Volvo Ocean Race 2015 – Sailing on board a lightning-fast racing yacht in extreme weather conditions involves risks. For example, Gerd-Jan Poortman injured his arm on the last leg, and onboard reporter Stefan Coppers sustained a slight burn.
There’s also the risk of infectious diseases. Pablo Arrarte learned this to his cost when he was laid low with influenza. All of this happened in the middle of the ocean, far removed from a doctor or hospital.
The big difference from being at home is that on board you have hardly any opportunity to rest, says team doctor Jan Maerten Smit. According to Smit, who works as a plastic surgeon at the VU Medical Centre in Amsterdam, Volvo Ocean Race sailors have less ability to recover from illness than the rest of us. Living on board takes an unbelievable amount of energy. If you were at home, you would stay in bed but on a Volvo Ocean Race boat you always have to go on watch.
The Team Brunel sailors are always able to contact Smit, his fellow doctor Maarten Staarink and physiotherapist Mark Haak. ‘If there are problems on board, Maarten, Mark or I get an email asking for medical help. This applies only for non-emergencies. When Gerd-Jan bruised his arm, we provided advice by email. In real emergencies, they can phone us. We have a so-called calamity protocol for this. Apart from that, Bouwe Bekking makes the decisions. He’s the skipper and is best able to assess the situation on board.
If a sailor sustains a bruise or a torn muscle during the leg, he will be treated during the stopover by physiotherapist Mark Haak, who formerly worked with Ajax’s football players and various Olympic athletes. ‘When Gerd-Jan arrived in Auckland, I examined him,’ says Mark Haak. ‘We call that a functional movement examination. This showed that there was a small tear in the muscle that operates the wrist. This injury meant that he could not fully move one of his fingers, so we splinted that to the finger next to it. Exercise therapy is also an important part of the healing process.
Smit makes a distinction between infectious diseases, stress injuries and accidents. ‘Influenza is bothersome but not really serious. If you take the right measures, influenza will just go away. You get influenza or a cold through reduced resistance to infection. This is why you have to continue to eat and drink properly. You cannot entirely avoid an infectious disease. If someone falls ill, you have to take measures to prevent the virus spreading to the rest of the crew.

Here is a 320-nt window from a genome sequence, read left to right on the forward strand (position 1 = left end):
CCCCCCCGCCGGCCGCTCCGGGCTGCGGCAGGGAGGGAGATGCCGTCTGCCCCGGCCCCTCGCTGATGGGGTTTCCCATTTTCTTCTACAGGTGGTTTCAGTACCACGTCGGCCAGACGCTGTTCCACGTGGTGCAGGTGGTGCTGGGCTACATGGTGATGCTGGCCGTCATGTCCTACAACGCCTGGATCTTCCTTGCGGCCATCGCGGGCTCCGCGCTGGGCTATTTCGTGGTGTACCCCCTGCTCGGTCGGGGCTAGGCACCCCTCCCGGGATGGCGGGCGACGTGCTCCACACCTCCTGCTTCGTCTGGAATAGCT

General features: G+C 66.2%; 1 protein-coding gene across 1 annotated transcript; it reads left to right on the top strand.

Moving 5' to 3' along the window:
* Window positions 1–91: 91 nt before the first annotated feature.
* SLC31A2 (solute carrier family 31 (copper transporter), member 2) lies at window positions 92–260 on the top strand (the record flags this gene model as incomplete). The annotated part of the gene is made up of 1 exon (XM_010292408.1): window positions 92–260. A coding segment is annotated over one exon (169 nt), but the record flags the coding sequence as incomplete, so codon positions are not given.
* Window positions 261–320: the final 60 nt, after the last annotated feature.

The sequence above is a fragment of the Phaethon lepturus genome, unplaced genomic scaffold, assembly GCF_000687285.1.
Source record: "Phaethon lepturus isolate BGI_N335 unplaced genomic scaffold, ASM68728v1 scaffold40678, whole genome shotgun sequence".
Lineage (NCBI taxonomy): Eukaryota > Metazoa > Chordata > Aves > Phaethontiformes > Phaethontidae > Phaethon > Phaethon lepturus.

Good hygiene is extremely important in such cases. For example, when Pablo was sick, he ate from a separate bowl. He was also allowed more rest. Then you have stress injuries. These come from repetitive movements, such as operating winch handles for long periods. The complications that sailors can get are a bit more serious – such as those following an accidental fall or trapping your hand between a sheet and a winch, for example. Bruises, broken bones, inflamed tendons or cuts are pretty difficult to treat on board a rolling, pitching yacht.
For these serious complications, the team doctors are called in. ‘I’m sure that the boys are well able to assess whether or not they should contact us. In fact, they aren’t obliged to do so, but I’ve told them that I would prefer to have too much contact with them than too little.
‘These guys have got great problem-solving skills, continues Jan Maerten. ‘They are all pretty level-headed too. During my work at the VU Medical Centre I often come across medical students who still find it very scary to administer a drip. On the other hand, during their medical training, the Team Brunel men didn’t hesitate. The man pushed the catheters into the right blood vessels of their fellow crewmen without batting an eyelid.
The catheters, bandages and medicines are packed in two watertight chests. ‘They can get medicines from one of the chests as they think fit. This chest contains products like plasters, simple bandages and painkillers. Then they have a sealed chest from which they can only use medicines with permission. These include such things as catheters and stronger drugs. Thanks to their intensive medical training, and the medical advice that we provide, the sailors can do a lot for themselves, such as stitches, plaster casts and, as I said, administering medicines intravenously.
But prevention is better than cure. Of course we want to push the boat to the limit and win the Volvo Ocean Race, said skipper Bouwe Bekking earlier. ‘But then with nine healthy guys on board. If the conditions get too dangerous, we’ll just put a bit of pressure on the brake pedal.
by Robbert-Jan Metselaar